The first is, with respect to the issues we’ve been talking about, I think that veterans understand the needs of other veterans in a way that is unique. I think that veterans in a leadership position will make it more likely that veterans will feel comfortable reaching out to those leaders.
Caption: Marine veteran Sean Barney in Fallujah, Iraq, in 2006.
I think veterans play an important role in keeping these issues front and center. Our wars are no longer on the front pages, they’re fading from the front pages and as that happens, there’s a danger particularly in an era where so few people served that veterans issues also will fade from prominence and from the public agenda.
I think the more veterans we have in Congress, these are issues that will never go away in terms of our heart and our concerns and we can play a role in keeping them front and center as they need to be, because wars have long tails to them. … The issues that come out of the post-9/11 wars will be with us for decades to come.
I think another way in which veterans play a valuable role in Congress and that’s when it comes to our foreign policies, the use of force abroad and when it comes to our military and making sure our military is ready. I think veterans are more likely to ask the questions that Congress ought to ask before authorizing the use of force.
To go back to the first point, on the back end, to make sure that when our veterans return home that they receive the care and the opportunities that they deserve.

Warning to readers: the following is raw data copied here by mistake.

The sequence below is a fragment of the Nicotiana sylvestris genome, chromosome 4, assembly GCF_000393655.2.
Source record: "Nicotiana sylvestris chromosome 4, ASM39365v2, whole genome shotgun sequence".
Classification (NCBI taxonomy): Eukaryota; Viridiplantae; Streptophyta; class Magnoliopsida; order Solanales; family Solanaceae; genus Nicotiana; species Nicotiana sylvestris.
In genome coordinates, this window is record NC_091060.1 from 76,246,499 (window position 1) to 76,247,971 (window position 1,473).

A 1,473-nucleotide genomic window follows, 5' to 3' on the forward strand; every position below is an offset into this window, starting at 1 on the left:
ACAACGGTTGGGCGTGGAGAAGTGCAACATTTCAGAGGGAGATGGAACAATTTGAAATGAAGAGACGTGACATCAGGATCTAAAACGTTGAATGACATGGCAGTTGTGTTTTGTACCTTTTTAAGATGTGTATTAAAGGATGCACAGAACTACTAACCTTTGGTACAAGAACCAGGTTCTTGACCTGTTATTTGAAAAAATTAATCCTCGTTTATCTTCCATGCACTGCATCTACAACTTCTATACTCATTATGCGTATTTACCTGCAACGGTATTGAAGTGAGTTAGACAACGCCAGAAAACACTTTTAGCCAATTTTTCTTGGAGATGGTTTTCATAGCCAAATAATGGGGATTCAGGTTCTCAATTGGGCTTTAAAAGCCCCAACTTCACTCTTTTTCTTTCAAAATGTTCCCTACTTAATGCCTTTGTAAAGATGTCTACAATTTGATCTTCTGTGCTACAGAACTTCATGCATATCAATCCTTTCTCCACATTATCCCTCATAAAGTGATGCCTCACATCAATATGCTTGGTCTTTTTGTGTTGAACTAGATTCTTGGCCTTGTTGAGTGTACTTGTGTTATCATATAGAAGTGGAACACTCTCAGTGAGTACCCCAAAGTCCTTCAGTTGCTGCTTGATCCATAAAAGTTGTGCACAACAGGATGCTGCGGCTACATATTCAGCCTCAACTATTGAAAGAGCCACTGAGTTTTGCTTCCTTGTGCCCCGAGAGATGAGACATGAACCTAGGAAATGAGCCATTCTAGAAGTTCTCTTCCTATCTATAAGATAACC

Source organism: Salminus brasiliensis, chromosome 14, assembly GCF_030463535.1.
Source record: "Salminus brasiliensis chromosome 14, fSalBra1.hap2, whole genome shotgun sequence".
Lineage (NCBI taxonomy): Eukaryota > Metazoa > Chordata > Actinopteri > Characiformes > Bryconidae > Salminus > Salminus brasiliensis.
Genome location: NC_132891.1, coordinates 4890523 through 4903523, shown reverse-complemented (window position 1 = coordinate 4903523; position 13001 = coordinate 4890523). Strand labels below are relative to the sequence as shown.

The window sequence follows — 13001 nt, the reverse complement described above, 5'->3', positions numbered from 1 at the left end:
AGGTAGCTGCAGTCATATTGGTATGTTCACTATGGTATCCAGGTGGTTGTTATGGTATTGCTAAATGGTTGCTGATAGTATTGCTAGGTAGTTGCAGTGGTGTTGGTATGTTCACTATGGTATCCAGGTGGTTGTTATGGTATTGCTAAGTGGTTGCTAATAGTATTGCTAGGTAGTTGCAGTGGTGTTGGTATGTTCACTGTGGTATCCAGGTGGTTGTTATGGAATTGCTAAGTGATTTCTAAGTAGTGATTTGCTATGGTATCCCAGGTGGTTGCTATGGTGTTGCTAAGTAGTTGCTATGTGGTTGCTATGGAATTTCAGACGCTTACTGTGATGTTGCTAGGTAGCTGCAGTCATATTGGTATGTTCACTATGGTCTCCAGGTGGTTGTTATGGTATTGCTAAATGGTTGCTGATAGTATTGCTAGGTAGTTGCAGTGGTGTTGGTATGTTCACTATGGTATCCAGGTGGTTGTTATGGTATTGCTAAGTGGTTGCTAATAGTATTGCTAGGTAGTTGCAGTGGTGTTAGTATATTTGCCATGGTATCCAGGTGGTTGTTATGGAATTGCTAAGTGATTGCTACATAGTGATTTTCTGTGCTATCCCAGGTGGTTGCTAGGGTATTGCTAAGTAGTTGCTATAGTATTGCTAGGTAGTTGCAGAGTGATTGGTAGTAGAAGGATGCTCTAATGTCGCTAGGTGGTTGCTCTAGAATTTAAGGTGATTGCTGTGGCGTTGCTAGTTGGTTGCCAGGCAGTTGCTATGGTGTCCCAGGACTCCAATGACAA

And how can veterans share those experiences with those who have never served to make them better understand?
I think it’s part of the importance of veterans stepping forward and continuing to serve at home. To go back to your prior question, I think having veterans in Congress and having them in public life helps to inform the public discourse in a way that bridges the civil-military divide. But it doesn’t just have to be in politics.
First of all, I’m a personal believer in the notion that it’s important for veterans, in whatever way it makes sense for them, to continue serving. Because that’s an important part of our training in that we come to understand our self worth in terms of contribution that we make to the whole. That’s the transformation that we go through in boot camp and the culture that’s so important to our battlefield success … it’s very important that we find that sense of mission or sense of connection to something other than ourselves.
I think beyond that, for individual veterans it doesn’t have to be public life, but being active in your community and being willing to step forward and tell your story of public service and being involved and engaged in your community is another way we can bridge the civil-military divide.
Is there anything else you’d like to add?
I think it’s no coincidence that when we’ve had fewer and fewer veterans in Congress we’ve seen a lot of the present dysfunction we see with Congress arise.